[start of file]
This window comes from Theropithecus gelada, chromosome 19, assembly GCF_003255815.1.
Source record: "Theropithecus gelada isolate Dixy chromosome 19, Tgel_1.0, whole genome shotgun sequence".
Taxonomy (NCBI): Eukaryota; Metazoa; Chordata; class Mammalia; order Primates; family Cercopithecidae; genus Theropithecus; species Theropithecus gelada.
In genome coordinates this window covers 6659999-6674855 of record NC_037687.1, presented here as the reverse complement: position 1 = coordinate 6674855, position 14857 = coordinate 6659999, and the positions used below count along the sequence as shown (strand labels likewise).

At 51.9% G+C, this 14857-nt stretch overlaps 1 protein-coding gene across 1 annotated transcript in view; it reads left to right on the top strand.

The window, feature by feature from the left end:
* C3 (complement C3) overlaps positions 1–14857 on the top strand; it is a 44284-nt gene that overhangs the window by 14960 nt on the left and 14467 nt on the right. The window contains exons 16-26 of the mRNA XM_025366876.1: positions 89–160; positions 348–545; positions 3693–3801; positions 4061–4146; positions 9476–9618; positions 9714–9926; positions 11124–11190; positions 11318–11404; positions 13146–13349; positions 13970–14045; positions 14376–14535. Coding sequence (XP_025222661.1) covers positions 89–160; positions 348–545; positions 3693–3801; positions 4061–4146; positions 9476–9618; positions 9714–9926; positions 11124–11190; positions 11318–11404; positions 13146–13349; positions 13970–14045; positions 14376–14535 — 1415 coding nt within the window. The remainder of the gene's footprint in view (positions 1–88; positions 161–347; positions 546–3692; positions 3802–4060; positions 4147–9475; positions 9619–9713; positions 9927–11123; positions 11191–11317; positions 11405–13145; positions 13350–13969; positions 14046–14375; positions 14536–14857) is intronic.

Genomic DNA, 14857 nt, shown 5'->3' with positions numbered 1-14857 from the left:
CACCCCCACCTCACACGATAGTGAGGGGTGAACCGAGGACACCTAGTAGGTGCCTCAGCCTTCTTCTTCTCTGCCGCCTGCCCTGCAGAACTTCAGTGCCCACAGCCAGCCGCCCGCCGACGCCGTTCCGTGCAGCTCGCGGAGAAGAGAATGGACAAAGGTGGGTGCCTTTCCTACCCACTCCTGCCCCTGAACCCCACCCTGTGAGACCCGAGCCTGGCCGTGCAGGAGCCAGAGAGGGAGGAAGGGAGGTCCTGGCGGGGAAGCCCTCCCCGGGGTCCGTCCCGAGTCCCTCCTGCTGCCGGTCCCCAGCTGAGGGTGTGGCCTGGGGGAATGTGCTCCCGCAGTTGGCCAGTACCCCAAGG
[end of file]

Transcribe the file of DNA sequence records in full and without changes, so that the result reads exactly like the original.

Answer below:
This window comes from Theropithecus gelada, chromosome 19, assembly GCF_003255815.1.
Source record: "Theropithecus gelada isolate Dixy chromosome 19, Tgel_1.0, whole genome shotgun sequence".
Taxonomy (NCBI): Eukaryota; Metazoa; Chordata; class Mammalia; order Primates; family Cercopithecidae; genus Theropithecus; species Theropithecus gelada.
In genome coordinates this window covers 6659999-6674855 of record NC_037687.1, presented here as the reverse complement: position 1 = coordinate 6674855, position 14857 = coordinate 6659999, and the positions used below count along the sequence as shown (strand labels likewise).

At 51.9% G+C, this 14857-nt stretch overlaps 1 protein-coding gene across 1 annotated transcript in view; it reads left to right on the top strand.

The window, feature by feature from the left end:
* C3 (complement C3) overlaps positions 1–14857 on the top strand; it is a 44284-nt gene that overhangs the window by 14960 nt on the left and 14467 nt on the right. The window contains exons 16-26 of the mRNA XM_025366876.1: positions 89–160; positions 348–545; positions 3693–3801; positions 4061–4146; positions 9476–9618; positions 9714–9926; positions 11124–11190; positions 11318–11404; positions 13146–13349; positions 13970–14045; positions 14376–14535. Coding sequence (XP_025222661.1) covers positions 89–160; positions 348–545; positions 3693–3801; positions 4061–4146; positions 9476–9618; positions 9714–9926; positions 11124–11190; positions 11318–11404; positions 13146–13349; positions 13970–14045; positions 14376–14535 — 1415 coding nt within the window. The remainder of the gene's footprint in view (positions 1–88; positions 161–347; positions 546–3692; positions 3802–4060; positions 4147–9475; positions 9619–9713; positions 9927–11123; positions 11191–11317; positions 11405–13145; positions 13350–13969; positions 14046–14375; positions 14536–14857) is intronic.

Genomic DNA, 14857 nt, shown 5'->3' with positions numbered 1-14857 from the left:
CACCCCCACCTCACACGATAGTGAGGGGTGAACCGAGGACACCTAGTAGGTGCCTCAGCCTTCTTCTTCTCTGCCGCCTGCCCTGCAGAACTTCAGTGCCCACAGCCAGCCGCCCGCCGACGCCGTTCCGTGCAGCTCGCGGAGAAGAGAATGGACAAAGGTGGGTGCCTTTCCTACCCACTCCTGCCCCTGAACCCCACCCTGTGAGACCCGAGCCTGGCCGTGCAGGAGCCAGAGAGGGAGGAAGGGAGGTCCTGGCGGGGAAGCCCTCCCCGGGGTCCGTCCCGAGTCCCTCCTGCTGCCGGTCCCCAGCTGAGGGTGTGGCCTGGGGGAATGTGCTCCCGCAGTTGGCCAGTACCCCAAGG